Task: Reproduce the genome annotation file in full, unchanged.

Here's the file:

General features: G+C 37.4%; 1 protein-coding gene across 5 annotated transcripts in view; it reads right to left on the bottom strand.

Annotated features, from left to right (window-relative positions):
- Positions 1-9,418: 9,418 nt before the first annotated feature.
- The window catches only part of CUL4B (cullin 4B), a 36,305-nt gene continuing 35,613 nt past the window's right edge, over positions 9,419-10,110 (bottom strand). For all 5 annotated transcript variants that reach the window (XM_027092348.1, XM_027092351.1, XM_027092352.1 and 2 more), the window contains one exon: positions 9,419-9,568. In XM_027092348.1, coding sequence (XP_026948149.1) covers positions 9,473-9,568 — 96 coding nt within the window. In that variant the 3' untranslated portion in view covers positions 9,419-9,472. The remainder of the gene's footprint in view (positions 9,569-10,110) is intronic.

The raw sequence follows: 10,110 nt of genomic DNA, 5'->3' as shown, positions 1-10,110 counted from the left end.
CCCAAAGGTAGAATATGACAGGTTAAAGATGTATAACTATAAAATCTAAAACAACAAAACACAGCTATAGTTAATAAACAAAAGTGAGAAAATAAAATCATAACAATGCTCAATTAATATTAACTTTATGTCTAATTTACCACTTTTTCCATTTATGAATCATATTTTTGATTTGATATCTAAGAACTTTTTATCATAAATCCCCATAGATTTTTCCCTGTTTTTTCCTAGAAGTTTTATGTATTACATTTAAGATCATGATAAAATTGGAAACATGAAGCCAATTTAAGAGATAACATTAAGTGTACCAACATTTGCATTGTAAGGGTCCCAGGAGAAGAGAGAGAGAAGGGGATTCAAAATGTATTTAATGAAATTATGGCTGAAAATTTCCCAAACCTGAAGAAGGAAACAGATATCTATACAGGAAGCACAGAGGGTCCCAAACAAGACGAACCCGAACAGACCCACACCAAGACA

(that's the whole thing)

General features: G+C 37.4%; 1 protein-coding gene across 5 annotated transcripts in view; it reads right to left on the bottom strand.

Annotated features, from left to right (window-relative positions):
- Positions 1-9,418: 9,418 nt before the first annotated feature.
- The window catches only part of CUL4B (cullin 4B), a 36,305-nt gene continuing 35,613 nt past the window's right edge, over positions 9,419-10,110 (bottom strand). For all 5 annotated transcript variants that reach the window (XM_027092348.1, XM_027092351.1, XM_027092352.1 and 2 more), the window contains one exon: positions 9,419-9,568. In XM_027092348.1, coding sequence (XP_026948149.1) covers positions 9,473-9,568 — 96 coding nt within the window. In that variant the 3' untranslated portion in view covers positions 9,419-9,472. The remainder of the gene's footprint in view (positions 9,569-10,110) is intronic.

The raw sequence follows: 10,110 nt of genomic DNA, 5'->3' as shown, positions 1-10,110 counted from the left end.
CCCAAAGGTAGAATATGACAGGTTAAAGATGTATAACTATAAAATCTAAAACAACAAAACACAGCTATAGTTAATAAACAAAAGTGAGAAAATAAAATCATAACAATGCTCAATTAATATTAACTTTATGTCTAATTTACCACTTTTTCCATTTATGAATCATATTTTTGATTTGATATCTAAGAACTTTTTATCATAAATCCCCATAGATTTTTCCCTGTTTTTTCCTAGAAGTTTTATGTATTACATTTAAGATCATGATAAAATTGGAAACATGAAGCCAATTTAAGAGATAACATTAAGTGTACCAACATTTGCATTGTAAGGGTCCCAGGAGAAGAGAGAGAGAAGGGGATTCAAAATGTATTTAATGAAATTATGGCTGAAAATTTCCCAAACCTGAAGAAGGAAACAGATATCTATACAGGAAGCACAGAGGGTCCCAAACAAGACGAACCCGAACAGACCCACACCAAGACA